Orchestration

SEIN composers regularly collaborate with established orchestras to perform or record new compositions.

SEIN is fully able and equipped to orchestrate or expand any existing project for use in performance, recording, or digital sampling. Our orchestration team is led by Antoni Schonken (PhD in orchestration, lecturer in orchestration at Stellenbosch University) and Arthur Feder (specialist in jazz and symphonic genres), and assisted by junior postgraduate composers working at Stellenbosch University. SEIN employs classical orchestration together with samples in order to maximise flexibility and versatility.

Working models

Orchestration at SEIN will usually follow one of the following routes, as a combination of traditional and digital (MIDI) orchestration:

  • The classical model of writing and producing sheet music for symphony orchestra or acoustic ensemble;
  • Arranging and producing sheet music of an existing track for live performance;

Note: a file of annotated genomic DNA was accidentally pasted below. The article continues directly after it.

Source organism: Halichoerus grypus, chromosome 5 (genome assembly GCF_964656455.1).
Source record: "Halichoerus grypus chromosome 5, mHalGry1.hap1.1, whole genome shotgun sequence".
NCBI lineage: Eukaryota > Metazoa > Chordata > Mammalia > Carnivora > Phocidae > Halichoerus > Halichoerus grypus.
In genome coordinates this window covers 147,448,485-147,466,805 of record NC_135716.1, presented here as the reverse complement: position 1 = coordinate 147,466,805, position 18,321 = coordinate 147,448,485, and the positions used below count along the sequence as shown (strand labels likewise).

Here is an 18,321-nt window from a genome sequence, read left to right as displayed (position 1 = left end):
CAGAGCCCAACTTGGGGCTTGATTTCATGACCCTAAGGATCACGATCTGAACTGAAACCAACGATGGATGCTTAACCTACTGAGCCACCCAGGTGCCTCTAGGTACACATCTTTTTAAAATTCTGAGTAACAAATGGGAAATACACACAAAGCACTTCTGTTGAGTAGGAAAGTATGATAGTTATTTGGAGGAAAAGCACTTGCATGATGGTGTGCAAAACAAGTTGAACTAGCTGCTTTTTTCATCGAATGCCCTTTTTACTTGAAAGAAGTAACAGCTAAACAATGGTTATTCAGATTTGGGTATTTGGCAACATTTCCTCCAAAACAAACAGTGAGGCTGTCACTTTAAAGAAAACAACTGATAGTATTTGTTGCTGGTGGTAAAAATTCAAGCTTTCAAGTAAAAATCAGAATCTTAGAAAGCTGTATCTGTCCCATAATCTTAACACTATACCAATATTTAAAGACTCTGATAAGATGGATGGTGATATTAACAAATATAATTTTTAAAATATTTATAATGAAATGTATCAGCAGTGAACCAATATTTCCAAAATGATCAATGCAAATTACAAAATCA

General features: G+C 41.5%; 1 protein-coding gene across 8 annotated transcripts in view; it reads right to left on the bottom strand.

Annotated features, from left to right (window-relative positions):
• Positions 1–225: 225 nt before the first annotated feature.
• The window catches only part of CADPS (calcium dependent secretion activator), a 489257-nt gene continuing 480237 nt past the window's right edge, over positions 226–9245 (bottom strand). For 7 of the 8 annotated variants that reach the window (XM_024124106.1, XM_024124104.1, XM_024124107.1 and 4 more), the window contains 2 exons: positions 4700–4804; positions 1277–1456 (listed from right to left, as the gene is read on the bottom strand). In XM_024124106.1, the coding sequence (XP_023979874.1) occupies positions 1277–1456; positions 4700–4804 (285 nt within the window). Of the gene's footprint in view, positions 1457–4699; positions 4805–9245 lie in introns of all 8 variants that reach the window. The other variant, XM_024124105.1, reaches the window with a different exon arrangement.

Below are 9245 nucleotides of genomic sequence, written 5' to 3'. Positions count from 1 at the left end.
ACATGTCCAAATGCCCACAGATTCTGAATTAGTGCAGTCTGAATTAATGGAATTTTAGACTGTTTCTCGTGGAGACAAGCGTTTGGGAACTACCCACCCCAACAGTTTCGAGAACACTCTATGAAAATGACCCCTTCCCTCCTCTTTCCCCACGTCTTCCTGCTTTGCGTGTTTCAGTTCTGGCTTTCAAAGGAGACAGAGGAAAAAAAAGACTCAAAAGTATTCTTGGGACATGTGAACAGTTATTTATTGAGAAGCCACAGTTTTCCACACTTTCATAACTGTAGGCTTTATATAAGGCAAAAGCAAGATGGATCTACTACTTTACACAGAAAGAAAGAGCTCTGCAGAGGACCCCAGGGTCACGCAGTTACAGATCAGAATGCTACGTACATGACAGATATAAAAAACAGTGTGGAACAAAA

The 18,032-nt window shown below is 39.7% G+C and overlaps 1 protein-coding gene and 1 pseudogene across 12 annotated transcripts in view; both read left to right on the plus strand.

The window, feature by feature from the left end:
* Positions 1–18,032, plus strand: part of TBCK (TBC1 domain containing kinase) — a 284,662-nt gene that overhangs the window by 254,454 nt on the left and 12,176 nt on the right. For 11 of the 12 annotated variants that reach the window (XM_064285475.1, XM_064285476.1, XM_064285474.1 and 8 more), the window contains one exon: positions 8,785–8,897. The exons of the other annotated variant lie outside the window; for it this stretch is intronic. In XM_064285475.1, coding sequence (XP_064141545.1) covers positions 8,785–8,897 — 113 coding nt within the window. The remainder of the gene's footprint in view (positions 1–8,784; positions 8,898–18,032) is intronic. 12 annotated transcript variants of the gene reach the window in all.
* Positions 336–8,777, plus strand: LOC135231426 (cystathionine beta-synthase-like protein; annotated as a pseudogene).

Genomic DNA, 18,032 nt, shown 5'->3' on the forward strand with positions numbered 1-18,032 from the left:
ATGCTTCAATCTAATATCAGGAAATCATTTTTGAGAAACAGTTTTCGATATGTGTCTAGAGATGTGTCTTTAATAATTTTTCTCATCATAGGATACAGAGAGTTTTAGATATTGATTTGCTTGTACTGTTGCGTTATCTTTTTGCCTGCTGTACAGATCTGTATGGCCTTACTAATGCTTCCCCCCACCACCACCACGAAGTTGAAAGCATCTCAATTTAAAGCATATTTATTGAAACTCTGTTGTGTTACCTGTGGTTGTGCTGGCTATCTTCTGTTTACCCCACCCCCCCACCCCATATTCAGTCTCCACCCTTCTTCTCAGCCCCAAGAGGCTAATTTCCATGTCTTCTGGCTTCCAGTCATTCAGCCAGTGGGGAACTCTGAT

• Producing digital orchestration to enhance or sweeten an existing track;
  • Arranging and/or expanding an existing film score for orchestra, in preparation of a recording session;
  • Proofing, editing, and quality assurance of an existing orchestration for ease of recording or to enhance the use of available instruments;
  • Proofing, editing, and quality assurance of existing digital orchestration to extract the maximum musical potential of the samples employed;
  • Production of score and parts, as well as session building for film score recordings.
Project outcomes

SEIN orchestrators are fully trained in the use of all major music notation platforms and digital audio workstations. In the case of film sound tracks, sheet music can be produced from project files and edited to include performance instructions, synced to SMPTE timecode with adherence to international copyist standards:

Orchestration at SEIN, especially when film scores are involved, often takes place in music notation software as well as in a DAW.

After the orchestration, scoring, and recording processes are completed, the project is evaluated to determine where calibrations could lead to further improvement. In the case of animation projects, like the example below, a cyclical approach to orchestration and scoring ensures that flexibility, quality, and adherence to schedule are maintained at all times.